“My son, you know perfectly the ancient devotion of my Rosary, preached and diffused by your Patriarch and my Servant Dominic and by his spiritual sons, your religious brothers. This spiritual exercise is extremely agreeable to both my Son and to me, and most useful and holy for the faithful.
“When my Servant Dominic started to preach my Rosary … the reform in the world reached such heights that it seemed that men were transformed into angelic spirits and that Angels had descended from Heaven to inhabit the earth. … No one was considered a true Christian unless he had my Rosary and prayed it. … The prestige of the holy Rosary was such that no devotion was or is more agreeable to me after the august Sacrifice of the Mass. …
“I desire, therefore, that it [the devotion of the Rosary] be restored again in the Church for the consolation of a great number of souls. You will be the one to preach my Rosary, exhorting all the faithful to pray it devoutly. … The Rosary will be a most powerful weapon against Hell; it will subdue vices, destroy sin and conquer heresies. All those who will recommend themselves to me through my Rosary will not be eternally condemned.” (3)
In the apparitions of Our Lady of Pompeii in 1884, which were praised by Pius XII (see two paragraphs below), Our Lady said, “If you seek salvation, promulgate the Rosary.” She appeared with the same Rosary that we pray.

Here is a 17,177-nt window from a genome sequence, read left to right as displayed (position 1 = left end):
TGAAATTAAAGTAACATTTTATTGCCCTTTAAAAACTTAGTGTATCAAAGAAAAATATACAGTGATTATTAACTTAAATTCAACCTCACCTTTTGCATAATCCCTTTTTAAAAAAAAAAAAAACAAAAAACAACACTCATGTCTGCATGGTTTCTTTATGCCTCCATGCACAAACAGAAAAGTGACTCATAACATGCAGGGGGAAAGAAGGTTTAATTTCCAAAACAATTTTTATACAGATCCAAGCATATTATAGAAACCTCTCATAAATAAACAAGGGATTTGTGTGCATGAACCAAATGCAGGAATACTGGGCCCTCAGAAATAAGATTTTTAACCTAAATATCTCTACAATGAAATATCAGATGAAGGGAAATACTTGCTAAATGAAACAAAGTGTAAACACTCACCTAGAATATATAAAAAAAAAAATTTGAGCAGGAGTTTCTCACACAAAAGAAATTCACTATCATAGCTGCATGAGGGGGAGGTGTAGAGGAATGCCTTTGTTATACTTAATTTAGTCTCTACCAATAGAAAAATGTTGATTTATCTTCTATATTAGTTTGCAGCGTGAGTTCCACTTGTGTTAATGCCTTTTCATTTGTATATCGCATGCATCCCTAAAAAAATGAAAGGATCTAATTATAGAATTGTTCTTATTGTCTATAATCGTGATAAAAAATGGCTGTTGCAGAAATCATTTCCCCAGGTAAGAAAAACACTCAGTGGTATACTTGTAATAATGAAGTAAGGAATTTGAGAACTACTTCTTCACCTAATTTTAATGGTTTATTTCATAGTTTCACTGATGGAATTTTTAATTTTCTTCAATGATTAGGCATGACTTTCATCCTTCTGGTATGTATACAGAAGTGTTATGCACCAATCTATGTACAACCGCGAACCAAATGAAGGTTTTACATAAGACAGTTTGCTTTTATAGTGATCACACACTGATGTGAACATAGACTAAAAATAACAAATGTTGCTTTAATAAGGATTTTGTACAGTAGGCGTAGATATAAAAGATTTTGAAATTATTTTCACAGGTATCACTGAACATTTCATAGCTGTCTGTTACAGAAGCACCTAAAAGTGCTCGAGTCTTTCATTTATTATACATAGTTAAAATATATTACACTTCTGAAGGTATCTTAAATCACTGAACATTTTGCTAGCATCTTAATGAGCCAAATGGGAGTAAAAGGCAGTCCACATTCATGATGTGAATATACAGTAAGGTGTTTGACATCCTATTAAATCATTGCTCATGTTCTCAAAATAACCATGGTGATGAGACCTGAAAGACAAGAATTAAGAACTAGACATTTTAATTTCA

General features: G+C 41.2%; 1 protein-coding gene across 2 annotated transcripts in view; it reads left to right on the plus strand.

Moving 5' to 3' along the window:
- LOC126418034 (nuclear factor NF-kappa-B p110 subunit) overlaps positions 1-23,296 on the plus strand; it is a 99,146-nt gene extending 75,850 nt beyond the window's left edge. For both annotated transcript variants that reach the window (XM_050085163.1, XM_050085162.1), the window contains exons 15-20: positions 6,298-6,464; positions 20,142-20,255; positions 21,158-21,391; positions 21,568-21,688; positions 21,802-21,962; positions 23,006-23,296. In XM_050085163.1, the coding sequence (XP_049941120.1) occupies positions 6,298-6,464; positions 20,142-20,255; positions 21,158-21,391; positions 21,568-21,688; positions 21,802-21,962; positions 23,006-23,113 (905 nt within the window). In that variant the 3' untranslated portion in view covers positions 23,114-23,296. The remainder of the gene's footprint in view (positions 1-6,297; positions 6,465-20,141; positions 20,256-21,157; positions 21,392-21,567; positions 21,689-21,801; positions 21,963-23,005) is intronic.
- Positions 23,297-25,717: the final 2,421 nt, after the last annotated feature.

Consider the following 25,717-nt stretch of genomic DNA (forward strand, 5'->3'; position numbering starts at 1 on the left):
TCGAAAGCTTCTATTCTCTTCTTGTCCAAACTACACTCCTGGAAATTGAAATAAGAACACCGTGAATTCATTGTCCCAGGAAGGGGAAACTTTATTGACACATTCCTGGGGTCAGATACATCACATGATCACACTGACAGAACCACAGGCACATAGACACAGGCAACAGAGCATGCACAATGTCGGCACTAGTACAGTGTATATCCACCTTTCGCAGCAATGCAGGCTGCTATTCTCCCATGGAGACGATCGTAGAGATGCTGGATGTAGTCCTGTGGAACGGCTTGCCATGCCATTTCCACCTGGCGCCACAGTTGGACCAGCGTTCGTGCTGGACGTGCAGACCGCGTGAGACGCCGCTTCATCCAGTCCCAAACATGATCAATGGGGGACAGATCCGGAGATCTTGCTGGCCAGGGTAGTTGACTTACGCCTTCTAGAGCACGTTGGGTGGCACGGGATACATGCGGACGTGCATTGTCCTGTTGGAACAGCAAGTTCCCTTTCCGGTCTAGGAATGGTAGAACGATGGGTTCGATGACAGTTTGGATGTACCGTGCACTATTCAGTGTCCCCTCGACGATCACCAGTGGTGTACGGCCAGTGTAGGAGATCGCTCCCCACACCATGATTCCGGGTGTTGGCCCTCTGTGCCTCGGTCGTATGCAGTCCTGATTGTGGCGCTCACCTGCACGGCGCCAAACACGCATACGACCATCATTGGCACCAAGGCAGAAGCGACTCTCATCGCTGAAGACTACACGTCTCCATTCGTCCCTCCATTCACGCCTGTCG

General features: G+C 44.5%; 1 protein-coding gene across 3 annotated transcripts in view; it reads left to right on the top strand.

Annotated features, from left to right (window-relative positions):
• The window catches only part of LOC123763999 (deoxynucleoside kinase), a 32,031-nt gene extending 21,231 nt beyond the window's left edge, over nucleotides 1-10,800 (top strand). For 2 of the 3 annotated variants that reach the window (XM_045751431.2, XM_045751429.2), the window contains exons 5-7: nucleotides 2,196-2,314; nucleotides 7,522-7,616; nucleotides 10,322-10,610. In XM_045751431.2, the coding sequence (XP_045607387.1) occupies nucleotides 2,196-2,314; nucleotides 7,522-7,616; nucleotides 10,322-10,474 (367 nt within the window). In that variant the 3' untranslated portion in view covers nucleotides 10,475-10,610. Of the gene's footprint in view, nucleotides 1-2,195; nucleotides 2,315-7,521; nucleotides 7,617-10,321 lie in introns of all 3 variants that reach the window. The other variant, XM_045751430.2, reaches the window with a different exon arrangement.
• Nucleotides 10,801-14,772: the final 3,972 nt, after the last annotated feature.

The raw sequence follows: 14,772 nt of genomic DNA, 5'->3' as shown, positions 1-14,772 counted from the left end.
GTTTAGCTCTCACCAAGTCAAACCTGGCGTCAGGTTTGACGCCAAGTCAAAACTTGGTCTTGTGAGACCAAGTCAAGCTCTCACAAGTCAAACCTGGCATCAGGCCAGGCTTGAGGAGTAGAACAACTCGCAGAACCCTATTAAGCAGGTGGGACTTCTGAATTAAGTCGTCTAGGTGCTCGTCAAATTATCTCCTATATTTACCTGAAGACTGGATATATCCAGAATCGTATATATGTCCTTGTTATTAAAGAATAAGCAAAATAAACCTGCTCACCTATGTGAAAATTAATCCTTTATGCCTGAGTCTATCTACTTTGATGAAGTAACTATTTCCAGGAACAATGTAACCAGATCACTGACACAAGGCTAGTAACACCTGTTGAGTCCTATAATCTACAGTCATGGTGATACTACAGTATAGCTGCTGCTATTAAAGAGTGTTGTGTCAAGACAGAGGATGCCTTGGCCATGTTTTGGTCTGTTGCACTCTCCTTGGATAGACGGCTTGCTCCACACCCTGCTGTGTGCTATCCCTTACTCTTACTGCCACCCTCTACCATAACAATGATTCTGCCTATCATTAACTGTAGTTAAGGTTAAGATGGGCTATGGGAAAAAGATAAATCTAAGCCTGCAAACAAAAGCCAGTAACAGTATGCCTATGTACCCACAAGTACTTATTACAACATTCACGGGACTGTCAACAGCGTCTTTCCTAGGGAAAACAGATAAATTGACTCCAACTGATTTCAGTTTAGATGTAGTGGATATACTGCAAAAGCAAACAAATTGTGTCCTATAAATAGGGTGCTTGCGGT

If some doubt remains that Our Lady wants the Rosary as she gave it to St. Dominic, we can see that in 1858 at Lourdes she taught Bernadette how to pray that same Rosary. This is affirmed by Pope Pius XI in the Encyclical Ingravescentibus malis: “And we do not wish to pass over in silence the fact that the Blessed Virgin herself, in our very epoch, has insistently recommended this manner of prayer when, appearing to an innocent girl in the Grotto of Lourdes, she taught her the recitation of the Rosary.” (4)
Our Lady teaches the Rosary to St. Bernadette in Lourdes
In Fatima, something similar happened. In all the apparitions there, Our Lady, dressed in white, held her Rosary in her folded hands, and counseled the children to pray the Rosary. Further, in the last apparition of October 13, 1917, she also appeared as Our Lady of the Rosary, displaying the traditional Rosary.